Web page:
T-Mobile Renews MLB Partnership, Free MLB.tv for Subscribers Through 2028

T-Mobile subscribers can expect five more seasons of MLB.tv for free after the wireless carrier signed a contract extension with Major League Baseball.

The renewal of T-Mobile’s partnership agreement will also see the company continue its sponsorship of the Home Run Derby during MLB All-Star Week and begin supporting one of baseball’s more interesting experiments in the minor leagues — the automated Ball Strike (ABS) system (Opens in new window) that baseball began testing there in 2019(Opens in new window).

The airline will deploy a private 5G network at an unspecified minor-league stadium to transmit ABS data and “ensure highly reliable, low-latency communications while players and officials review, challenge and analyze calls.”

This wording in T-Mobile’s release suggests that this test will involve the less ambitious form of ABS used, where human umpires still call balls and shots, but each team gets three challenges per game – those from pitchers only , catchers or batters. By the end of August last year, this system sustained 55% of human calls challenged in single-A and triple-A games(Opens in a new window).

Baseball has also conducted smaller-scale testing of a full “robot rump” version of ABS, in which that system’s Hawk-Eye video sensor technology (opens in a new window) (which tennis already uses with line calls) tracks balls and shots directly calls .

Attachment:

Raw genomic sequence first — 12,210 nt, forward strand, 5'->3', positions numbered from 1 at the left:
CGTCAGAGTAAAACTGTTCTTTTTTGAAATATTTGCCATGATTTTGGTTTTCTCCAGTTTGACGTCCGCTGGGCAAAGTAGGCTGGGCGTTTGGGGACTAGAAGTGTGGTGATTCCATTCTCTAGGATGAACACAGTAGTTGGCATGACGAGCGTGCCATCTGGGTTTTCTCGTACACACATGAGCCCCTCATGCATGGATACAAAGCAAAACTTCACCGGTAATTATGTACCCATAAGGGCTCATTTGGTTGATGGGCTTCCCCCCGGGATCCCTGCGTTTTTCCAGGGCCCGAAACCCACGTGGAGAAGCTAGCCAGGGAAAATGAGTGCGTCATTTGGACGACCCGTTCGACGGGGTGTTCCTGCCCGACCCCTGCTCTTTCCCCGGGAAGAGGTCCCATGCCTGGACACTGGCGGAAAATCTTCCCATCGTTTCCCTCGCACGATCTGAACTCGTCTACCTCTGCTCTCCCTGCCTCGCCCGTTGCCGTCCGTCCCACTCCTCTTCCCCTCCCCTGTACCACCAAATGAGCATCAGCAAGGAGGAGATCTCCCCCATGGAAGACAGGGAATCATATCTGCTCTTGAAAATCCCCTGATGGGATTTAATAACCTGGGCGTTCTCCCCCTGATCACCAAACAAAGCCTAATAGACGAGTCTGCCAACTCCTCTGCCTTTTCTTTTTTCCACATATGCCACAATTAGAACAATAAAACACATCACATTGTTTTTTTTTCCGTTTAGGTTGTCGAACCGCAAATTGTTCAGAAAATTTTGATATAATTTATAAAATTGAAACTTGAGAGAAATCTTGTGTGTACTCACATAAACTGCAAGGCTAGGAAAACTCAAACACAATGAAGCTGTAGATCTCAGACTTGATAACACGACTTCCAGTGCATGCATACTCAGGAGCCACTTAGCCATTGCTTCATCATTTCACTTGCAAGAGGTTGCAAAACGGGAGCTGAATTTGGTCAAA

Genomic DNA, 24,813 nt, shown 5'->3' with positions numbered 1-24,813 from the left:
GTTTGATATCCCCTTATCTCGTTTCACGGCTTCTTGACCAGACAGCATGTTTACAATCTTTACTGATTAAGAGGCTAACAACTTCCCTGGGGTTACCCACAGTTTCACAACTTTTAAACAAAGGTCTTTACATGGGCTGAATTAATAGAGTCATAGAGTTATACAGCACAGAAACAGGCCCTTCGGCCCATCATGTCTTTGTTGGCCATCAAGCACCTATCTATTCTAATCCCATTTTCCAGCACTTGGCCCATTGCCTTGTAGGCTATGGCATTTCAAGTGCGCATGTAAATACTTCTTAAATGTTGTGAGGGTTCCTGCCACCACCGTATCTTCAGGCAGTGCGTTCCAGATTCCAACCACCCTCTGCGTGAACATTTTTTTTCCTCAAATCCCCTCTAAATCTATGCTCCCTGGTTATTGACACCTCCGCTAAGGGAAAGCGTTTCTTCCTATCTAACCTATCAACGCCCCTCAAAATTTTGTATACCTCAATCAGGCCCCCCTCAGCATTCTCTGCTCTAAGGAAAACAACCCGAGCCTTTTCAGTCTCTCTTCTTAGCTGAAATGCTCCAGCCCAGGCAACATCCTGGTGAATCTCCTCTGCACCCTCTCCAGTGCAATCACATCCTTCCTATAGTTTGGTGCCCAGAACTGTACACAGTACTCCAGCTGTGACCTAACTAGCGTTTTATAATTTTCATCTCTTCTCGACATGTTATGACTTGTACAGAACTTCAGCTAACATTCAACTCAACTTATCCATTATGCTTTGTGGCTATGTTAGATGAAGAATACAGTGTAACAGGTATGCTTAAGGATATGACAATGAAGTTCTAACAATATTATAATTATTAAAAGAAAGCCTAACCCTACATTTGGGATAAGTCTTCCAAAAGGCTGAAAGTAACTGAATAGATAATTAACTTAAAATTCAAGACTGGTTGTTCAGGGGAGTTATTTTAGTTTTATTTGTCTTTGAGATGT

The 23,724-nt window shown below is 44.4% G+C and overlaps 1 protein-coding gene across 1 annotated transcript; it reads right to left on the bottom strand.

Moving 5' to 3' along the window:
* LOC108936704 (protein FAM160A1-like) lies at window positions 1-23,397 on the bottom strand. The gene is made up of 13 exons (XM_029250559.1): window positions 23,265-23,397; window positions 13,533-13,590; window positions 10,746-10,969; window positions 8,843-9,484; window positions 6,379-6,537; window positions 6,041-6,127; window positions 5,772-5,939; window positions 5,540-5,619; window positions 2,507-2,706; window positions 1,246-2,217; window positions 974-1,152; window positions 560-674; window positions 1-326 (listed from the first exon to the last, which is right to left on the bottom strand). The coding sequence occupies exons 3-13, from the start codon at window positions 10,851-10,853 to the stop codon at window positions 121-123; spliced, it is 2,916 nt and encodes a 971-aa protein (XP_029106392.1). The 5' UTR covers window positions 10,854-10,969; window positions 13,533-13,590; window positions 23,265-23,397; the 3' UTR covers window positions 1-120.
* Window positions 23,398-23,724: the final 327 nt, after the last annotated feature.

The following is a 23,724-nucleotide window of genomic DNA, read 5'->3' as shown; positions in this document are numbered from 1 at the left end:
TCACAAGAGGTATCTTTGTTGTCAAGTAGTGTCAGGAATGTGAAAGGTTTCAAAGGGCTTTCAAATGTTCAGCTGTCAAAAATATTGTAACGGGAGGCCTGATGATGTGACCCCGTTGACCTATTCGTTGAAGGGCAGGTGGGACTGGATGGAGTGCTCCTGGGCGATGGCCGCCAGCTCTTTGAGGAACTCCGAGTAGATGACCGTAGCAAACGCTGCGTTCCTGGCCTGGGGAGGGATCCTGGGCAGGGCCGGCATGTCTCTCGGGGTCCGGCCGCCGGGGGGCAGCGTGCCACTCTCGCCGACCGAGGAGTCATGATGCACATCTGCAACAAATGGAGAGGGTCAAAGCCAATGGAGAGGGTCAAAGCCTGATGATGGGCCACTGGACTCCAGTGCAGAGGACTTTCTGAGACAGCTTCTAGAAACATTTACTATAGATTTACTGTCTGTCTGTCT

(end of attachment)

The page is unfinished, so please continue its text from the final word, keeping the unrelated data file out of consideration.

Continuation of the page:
But until a clue is found on how to install T-Mobile’s network equipment, Major League Baseball made it clear that both scenarios are possible.

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T-Mobile’s ABS support could eventually fuel its ambitions to become a 5G application platform, but in the near future this carrier could see more value in offering its MLB.tv giveaway to subscribers through 2028 The T-Mobile Advantage since 2017, allowing for live streaming of games off-market but not in-market viewing thanks to regional bans (Opens in a new window) that MLB enforces to protect legacy carriage deals with regional sports networks.

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The baseball streaming market has changed rapidly, however, as live TV streaming services have ditched “RSNs” (Opens in a new window) because of their high cost or, in the case of Fubo, introduced a new fee to to cover these expenses. With several RSNs now going bankrupt or with a parent company looking to go out of business, MLB seems increasingly interested in turning MLB.tv into a general-purpose game-streaming platform — one that could finally welcome fans who want to see their home team while they’re at home.

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